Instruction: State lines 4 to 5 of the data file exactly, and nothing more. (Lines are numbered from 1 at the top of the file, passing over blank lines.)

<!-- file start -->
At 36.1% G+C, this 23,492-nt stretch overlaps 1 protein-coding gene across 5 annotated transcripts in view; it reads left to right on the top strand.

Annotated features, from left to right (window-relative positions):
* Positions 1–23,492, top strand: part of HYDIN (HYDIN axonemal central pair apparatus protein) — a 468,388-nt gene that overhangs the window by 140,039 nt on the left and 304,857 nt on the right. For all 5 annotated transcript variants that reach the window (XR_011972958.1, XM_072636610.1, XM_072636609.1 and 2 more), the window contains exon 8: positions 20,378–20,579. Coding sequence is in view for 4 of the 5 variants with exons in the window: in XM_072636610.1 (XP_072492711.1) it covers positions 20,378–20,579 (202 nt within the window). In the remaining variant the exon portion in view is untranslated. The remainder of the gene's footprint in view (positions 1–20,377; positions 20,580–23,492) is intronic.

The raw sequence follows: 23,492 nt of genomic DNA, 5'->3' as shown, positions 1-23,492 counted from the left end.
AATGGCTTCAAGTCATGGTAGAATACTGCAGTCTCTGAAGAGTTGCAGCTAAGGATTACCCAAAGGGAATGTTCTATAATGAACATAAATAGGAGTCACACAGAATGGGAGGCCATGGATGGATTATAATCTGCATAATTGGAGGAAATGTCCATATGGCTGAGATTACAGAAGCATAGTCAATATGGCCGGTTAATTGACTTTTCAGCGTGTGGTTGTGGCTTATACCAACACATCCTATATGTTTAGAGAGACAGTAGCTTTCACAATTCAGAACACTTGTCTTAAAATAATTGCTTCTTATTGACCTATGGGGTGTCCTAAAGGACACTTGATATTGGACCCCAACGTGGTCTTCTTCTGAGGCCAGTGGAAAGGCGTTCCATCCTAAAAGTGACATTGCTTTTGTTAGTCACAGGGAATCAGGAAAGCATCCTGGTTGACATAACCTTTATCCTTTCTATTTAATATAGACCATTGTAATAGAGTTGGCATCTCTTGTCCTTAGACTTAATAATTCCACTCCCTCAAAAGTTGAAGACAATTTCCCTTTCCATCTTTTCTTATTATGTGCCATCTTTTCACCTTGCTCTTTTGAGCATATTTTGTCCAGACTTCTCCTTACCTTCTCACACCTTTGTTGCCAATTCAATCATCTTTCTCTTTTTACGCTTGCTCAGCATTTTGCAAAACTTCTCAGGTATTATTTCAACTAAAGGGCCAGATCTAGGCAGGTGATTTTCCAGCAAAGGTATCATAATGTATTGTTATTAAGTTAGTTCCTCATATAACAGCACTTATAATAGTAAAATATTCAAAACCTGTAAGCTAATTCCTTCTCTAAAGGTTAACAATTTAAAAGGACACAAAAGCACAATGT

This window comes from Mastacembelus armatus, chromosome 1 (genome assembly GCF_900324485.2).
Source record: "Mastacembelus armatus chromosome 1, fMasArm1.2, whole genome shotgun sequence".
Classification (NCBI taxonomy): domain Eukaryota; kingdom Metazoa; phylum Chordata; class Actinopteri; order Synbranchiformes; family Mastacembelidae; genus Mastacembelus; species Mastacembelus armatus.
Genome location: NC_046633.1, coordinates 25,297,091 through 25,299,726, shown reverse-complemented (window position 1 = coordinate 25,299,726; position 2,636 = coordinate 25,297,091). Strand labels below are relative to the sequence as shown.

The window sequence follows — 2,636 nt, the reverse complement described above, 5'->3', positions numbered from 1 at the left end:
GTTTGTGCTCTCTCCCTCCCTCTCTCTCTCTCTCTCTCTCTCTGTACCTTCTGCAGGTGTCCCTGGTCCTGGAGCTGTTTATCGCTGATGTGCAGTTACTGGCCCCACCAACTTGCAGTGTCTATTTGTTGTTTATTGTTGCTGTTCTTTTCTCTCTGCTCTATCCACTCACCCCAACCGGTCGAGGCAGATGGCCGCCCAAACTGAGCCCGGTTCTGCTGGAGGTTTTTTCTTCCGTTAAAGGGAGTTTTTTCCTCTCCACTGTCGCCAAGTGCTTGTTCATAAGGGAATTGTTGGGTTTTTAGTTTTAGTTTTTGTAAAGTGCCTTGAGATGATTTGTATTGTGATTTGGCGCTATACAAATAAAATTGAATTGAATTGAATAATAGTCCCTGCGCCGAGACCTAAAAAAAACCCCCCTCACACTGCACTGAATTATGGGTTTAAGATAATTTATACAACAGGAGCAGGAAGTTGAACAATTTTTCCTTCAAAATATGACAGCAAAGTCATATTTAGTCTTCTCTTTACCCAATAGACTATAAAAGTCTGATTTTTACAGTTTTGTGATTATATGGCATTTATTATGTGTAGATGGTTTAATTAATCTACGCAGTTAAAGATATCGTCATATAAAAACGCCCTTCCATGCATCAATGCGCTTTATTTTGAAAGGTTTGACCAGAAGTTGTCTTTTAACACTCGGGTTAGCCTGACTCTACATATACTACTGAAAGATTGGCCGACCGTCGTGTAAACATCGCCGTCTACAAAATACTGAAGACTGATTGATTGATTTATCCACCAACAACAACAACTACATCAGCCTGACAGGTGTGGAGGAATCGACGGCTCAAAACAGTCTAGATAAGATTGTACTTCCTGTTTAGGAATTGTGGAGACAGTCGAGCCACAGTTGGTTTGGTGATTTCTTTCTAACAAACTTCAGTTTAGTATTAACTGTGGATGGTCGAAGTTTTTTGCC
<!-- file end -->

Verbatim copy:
The raw sequence follows: 23,492 nt of genomic DNA, 5'->3' as shown, positions 1-23,492 counted from the left end.
AATGGCTTCAAGTCATGGTAGAATACTGCAGTCTCTGAAGAGTTGCAGCTAAGGATTACCCAAAGGGAATGTTCTATAATGAACATAAATAGGAGTCACACAGAATGGGAGGCCATGGATGGATTATAATCTGCATAATTGGAGGAAATGTCCATATGGCTGAGATTACAGAAGCATAGTCAATATGGCCGGTTAATTGACTTTTCAGCGTGTGGTTGTGGCTTATACCAACACATCCTATATGTTTAGAGAGACAGTAGCTTTCACAATTCAGAACACTTGTCTTAAAATAATTGCTTCTTATTGACCTATGGGGTGTCCTAAAGGACACTTGATATTGGACCCCAACGTGGTCTTCTTCTGAGGCCAGTGGAAAGGCGTTCCATCCTAAAAGTGACATTGCTTTTGTTAGTCACAGGGAATCAGGAAAGCATCCTGGTTGACATAACCTTTATCCTTTCTATTTAATATAGACCATTGTAATAGAGTTGGCATCTCTTGTCCTTAGACTTAATAATTCCACTCCCTCAAAAGTTGAAGACAATTTCCCTTTCCATCTTTTCTTATTATGTGCCATCTTTTCACCTTGCTCTTTTGAGCATATTTTGTCCAGACTTCTCCTTACCTTCTCACACCTTTGTTGCCAATTCAATCATCTTTCTCTTTTTACGCTTGCTCAGCATTTTGCAAAACTTCTCAGGTATTATTTCAACTAAAGGGCCAGATCTAGGCAGGTGATTTTCCAGCAAAGGTATCATAATGTATTGTTATTAAGTTAGTTCCTCATATAACAGCACTTATAATAGTAAAATATTCAAAACCTGTAAGCTAATTCCTTCTCTAAAGGTTAACAATTTAAAAGGACACAAAAGCACAATGT